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Coping with Covid-19 - the Business Response

Do not overlook registering your UBO!

By Cezary Żelaźnicki, managing partner at PwC Legal Pawłowski, Żelaźnicki sp.k.
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EU member states have been obliged by the Fourth Anti-Money-Laundering Directive to introduce registers of ultimate beneficial owners (UBO), disclosing information on the individuals ultimately owning or controlling selected businesses. One of the purposes has been to prevent money laundering and terrorist financing through a system of accurate data collection of UBOs, preventing perpetrators from hiding their identity in complex corporate structures.

Central register of ultimate beneficiaries

To this end, the Poland’s central register of ultimate beneficiaries (Centralny Rejestr Beneficjentów Rzeczywistych, CRBR) came into existence on 13 October 2019. Almost all Polish commercial companies and partnerships are obliged to identify their UBOs and disclose them in the CRBR. Only professional partnerships and public joint-stock companies are exempted from this obligation (however, their subsidiaries are still subject to registration). Additionally, the registration requirement does not apply to other forms of business activity not conducted in a form of commercial company or partnership, such as sole proprietorships, civil law partnerships, investment funds (unless they operate as commercial companies) or branches of foreign businesses.

The list of entities subject to registration is expected to be extended in the future. In particular, there is already a draft bill in place providing for mandatory registration for foundations and trusts where the trustees are Polish residents.

Making a submission

For entities already registered in the national court register (Krajowy Rejestr Sądowy, KRS) before 13 October 2019, the deadline for their first registration in the CRBR has been recently postponed to 13 July 2020. Entities registered in the KRS on or after 13 October 2019, have seven days for their first registration in the CRBR starting from the day of their registration in the KRS. Additionally, a seven-day period also applies to the obligation to update the CRBR in cases where information previously disclosed in it has changed. However, the seven-day periods have been temporarily suspended for the duration of the state of pandemic, giving more time for such registrations.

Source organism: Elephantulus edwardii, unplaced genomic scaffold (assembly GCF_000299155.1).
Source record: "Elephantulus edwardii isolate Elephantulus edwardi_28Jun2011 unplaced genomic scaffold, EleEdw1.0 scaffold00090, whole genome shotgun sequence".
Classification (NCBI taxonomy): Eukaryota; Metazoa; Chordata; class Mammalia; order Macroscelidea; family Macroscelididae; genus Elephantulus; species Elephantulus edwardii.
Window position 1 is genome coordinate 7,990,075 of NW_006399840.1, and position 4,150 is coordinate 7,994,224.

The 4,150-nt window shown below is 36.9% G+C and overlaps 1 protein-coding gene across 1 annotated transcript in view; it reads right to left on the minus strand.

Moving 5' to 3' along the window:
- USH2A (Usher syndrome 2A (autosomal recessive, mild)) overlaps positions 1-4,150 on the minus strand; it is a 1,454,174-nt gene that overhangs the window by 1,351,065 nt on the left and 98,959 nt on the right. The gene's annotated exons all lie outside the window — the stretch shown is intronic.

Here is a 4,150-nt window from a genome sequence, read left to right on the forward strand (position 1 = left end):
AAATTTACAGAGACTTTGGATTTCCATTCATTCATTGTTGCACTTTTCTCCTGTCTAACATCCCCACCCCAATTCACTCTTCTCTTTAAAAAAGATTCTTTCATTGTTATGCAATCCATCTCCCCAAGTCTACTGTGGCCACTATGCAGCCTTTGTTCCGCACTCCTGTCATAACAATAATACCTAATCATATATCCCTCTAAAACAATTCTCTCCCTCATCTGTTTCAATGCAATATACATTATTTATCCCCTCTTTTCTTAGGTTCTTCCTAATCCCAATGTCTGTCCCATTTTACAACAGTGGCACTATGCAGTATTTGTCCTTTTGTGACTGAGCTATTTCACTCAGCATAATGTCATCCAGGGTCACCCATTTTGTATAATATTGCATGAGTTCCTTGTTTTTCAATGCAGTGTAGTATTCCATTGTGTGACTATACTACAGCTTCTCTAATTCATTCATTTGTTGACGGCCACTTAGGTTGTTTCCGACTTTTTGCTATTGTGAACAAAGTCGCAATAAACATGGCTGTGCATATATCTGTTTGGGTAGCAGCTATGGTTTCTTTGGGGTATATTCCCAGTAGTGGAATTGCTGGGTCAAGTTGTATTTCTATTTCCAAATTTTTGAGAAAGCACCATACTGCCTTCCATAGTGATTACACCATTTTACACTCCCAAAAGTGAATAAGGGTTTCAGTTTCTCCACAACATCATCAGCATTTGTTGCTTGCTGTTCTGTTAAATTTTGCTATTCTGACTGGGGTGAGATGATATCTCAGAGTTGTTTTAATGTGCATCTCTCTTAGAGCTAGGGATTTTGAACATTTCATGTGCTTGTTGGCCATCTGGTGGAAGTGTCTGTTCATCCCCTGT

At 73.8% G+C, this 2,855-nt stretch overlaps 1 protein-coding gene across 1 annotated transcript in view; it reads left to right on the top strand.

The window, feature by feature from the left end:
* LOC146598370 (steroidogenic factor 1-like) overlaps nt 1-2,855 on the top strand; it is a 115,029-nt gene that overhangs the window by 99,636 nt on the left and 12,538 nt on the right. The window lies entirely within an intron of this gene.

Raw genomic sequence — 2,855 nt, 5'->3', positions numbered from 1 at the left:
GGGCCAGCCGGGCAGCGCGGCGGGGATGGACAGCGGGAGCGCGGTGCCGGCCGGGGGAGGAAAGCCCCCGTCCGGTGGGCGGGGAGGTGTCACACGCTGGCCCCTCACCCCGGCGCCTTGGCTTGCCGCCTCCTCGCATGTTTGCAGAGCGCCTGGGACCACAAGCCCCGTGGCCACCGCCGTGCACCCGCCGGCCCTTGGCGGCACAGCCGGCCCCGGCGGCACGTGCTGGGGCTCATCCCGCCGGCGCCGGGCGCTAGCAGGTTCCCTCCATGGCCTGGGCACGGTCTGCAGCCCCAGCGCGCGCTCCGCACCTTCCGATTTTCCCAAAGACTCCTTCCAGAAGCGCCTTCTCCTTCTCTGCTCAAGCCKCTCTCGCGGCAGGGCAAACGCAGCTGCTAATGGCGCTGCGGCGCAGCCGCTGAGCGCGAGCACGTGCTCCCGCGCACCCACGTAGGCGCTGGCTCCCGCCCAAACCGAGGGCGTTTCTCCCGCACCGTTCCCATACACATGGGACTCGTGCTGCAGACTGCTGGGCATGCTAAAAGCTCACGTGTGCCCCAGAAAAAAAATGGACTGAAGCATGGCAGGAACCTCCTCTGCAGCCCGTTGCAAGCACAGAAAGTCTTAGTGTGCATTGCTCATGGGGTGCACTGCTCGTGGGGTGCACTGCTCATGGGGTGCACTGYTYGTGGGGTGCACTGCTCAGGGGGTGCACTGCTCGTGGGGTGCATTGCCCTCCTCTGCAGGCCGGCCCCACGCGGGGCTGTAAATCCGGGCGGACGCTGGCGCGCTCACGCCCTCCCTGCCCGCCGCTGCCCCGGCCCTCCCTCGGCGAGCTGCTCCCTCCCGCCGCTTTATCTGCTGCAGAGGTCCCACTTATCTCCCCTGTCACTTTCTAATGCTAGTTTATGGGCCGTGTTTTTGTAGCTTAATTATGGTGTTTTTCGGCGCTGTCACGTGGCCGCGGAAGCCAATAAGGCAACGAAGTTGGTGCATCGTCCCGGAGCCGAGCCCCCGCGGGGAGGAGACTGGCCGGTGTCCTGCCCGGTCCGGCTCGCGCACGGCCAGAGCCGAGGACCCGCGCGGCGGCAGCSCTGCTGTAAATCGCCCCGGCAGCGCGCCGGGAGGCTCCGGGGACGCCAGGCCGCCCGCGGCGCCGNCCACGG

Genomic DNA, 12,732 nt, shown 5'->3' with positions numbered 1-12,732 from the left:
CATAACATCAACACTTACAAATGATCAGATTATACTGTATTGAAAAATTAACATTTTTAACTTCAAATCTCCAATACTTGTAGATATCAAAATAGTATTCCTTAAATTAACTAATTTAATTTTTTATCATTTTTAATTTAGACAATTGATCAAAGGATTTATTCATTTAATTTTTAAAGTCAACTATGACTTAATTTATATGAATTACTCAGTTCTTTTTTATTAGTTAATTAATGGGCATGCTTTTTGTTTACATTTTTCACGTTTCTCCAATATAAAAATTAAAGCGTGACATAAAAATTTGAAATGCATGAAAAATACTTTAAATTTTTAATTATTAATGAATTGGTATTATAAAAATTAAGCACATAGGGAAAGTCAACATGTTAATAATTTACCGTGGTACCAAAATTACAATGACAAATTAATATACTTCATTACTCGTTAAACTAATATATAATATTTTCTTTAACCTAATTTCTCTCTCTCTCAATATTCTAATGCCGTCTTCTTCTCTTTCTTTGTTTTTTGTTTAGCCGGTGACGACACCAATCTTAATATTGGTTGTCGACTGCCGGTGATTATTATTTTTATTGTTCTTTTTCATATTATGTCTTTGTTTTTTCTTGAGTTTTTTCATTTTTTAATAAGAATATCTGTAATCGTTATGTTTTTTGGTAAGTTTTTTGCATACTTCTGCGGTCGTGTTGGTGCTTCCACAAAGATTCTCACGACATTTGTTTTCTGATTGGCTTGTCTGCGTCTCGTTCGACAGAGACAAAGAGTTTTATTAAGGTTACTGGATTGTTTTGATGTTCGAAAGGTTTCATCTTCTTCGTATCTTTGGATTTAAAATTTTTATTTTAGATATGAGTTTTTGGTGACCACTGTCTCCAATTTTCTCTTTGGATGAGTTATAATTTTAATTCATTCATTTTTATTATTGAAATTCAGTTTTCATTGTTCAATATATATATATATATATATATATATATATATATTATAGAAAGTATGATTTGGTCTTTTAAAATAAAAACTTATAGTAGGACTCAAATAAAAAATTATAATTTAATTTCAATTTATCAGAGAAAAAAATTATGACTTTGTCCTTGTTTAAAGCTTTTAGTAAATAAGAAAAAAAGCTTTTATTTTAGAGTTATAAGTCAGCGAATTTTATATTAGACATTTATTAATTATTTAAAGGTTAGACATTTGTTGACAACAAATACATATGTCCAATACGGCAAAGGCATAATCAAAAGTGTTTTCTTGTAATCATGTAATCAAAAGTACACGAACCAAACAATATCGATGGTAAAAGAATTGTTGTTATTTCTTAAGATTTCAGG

Submissions to the CRBR are free of charge and have to be made electronically through the dedicated governmental website. Additionally, submissions have to be signed in accordance with a given entity’s rules of representation, so it will be necessary to obtain several signatures in case of a joint representation. Lastly, signing can be done only using a trusted ePUAP profile or a qualified electronic signature, so it will be necessary to obtain one if it has not already been done by a given entity’s representatives.

Diligent UBO identification

Identifying a UBO may be a tricky task. In general, ‘UBO’ is defined as an individual or individuals who directly or indirectly control an entity and have a decisive impact on its actions or on whose behalf business relationships are being conducted. Additionally, the Polish Anti-Money-Laundering Act provides several explicit prerequisites for considering an individual as an UBO, such as 25% shareholding threshold or special rights to manage the entity’s financial and operating policy. All these must be diligently verified, taking into consideration the overall circumstances related to the company, including the existence of any pledges or other third-party rights. To make things harder, the rules for identifying the UBO may differ between EU member states, so identification must take into account the specifics of the Polish Anti-Money-Laundering Act. As a result, it cannot be excluded that the UBO of the Polish subsidiary may be different from the UBO of its foreign dominant entity.

Since the legal consequences of reporting untrue or inaccurate data are severe and some of the criteria for UBOs identification are evaluative, companies should perform a thorough verification of their UBOs prior to their registration in the CRBR. Reporting untrue or inaccurate data to the CRBR is subject to criminal liability and the entity’s representatives responsible for such disclosure are liable for damage caused by reporting of such data, as well as for failure to report UBO within the statutory deadline. Additionally, in case of failure to register the UBO within the statutory deadline, the company itself may be subject to a penalty of up to one million zlotys.

Although registration in the CRBR may seem fairly uncomplicated, companies subject to such registration should undertake certain actions to make sure they comply with the new obligations. Starting from a diligent identification process, through to making sure they are able to validly sign the submission, the entire registration should be planned in advance to avoid any delays or inaccuracies, as the consequences for such noncompliance can be severe for the entity and its representatives.

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